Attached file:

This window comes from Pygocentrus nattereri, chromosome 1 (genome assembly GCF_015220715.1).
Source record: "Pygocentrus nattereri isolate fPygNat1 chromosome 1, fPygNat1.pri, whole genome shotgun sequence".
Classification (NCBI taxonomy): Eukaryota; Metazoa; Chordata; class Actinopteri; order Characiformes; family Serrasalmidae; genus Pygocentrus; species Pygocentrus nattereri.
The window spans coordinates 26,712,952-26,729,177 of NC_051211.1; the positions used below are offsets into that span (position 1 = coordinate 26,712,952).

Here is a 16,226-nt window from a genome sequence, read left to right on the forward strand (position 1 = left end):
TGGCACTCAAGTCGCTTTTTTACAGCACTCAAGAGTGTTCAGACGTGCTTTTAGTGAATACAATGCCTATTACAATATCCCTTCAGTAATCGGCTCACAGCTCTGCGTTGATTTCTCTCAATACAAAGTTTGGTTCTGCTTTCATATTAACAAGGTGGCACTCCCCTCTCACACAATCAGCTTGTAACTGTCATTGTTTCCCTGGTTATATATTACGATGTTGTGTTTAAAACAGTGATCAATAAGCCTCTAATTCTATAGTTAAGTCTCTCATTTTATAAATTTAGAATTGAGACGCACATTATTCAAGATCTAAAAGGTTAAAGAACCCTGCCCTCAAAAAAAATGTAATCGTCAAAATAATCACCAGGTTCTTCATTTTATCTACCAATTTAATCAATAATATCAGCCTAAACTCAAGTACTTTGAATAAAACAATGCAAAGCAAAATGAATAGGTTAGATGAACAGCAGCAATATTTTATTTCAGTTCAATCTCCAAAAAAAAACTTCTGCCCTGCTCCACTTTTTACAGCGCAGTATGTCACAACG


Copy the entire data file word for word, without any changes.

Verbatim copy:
This window comes from Pygocentrus nattereri, chromosome 1 (genome assembly GCF_015220715.1).
Source record: "Pygocentrus nattereri isolate fPygNat1 chromosome 1, fPygNat1.pri, whole genome shotgun sequence".
Classification (NCBI taxonomy): Eukaryota; Metazoa; Chordata; class Actinopteri; order Characiformes; family Serrasalmidae; genus Pygocentrus; species Pygocentrus nattereri.
The window spans coordinates 26,712,952-26,729,177 of NC_051211.1; the positions used below are offsets into that span (position 1 = coordinate 26,712,952).

Here is a 16,226-nt window from a genome sequence, read left to right on the forward strand (position 1 = left end):
TGGCACTCAAGTCGCTTTTTTACAGCACTCAAGAGTGTTCAGACGTGCTTTTAGTGAATACAATGCCTATTACAATATCCCTTCAGTAATCGGCTCACAGCTCTGCGTTGATTTCTCTCAATACAAAGTTTGGTTCTGCTTTCATATTAACAAGGTGGCACTCCCCTCTCACACAATCAGCTTGTAACTGTCATTGTTTCCCTGGTTATATATTACGATGTTGTGTTTAAAACAGTGATCAATAAGCCTCTAATTCTATAGTTAAGTCTCTCATTTTATAAATTTAGAATTGAGACGCACATTATTCAAGATCTAAAAGGTTAAAGAACCCTGCCCTCAAAAAAAATGTAATCGTCAAAATAATCACCAGGTTCTTCATTTTATCTACCAATTTAATCAATAATATCAGCCTAAACTCAAGTACTTTGAATAAAACAATGCAAAGCAAAATGAATAGGTTAGATGAACAGCAGCAATATTTTATTTCAGTTCAATCTCCAAAAAAAAACTTCTGCCCTGCTCCACTTTTTACAGCGCAGTATGTCACAACG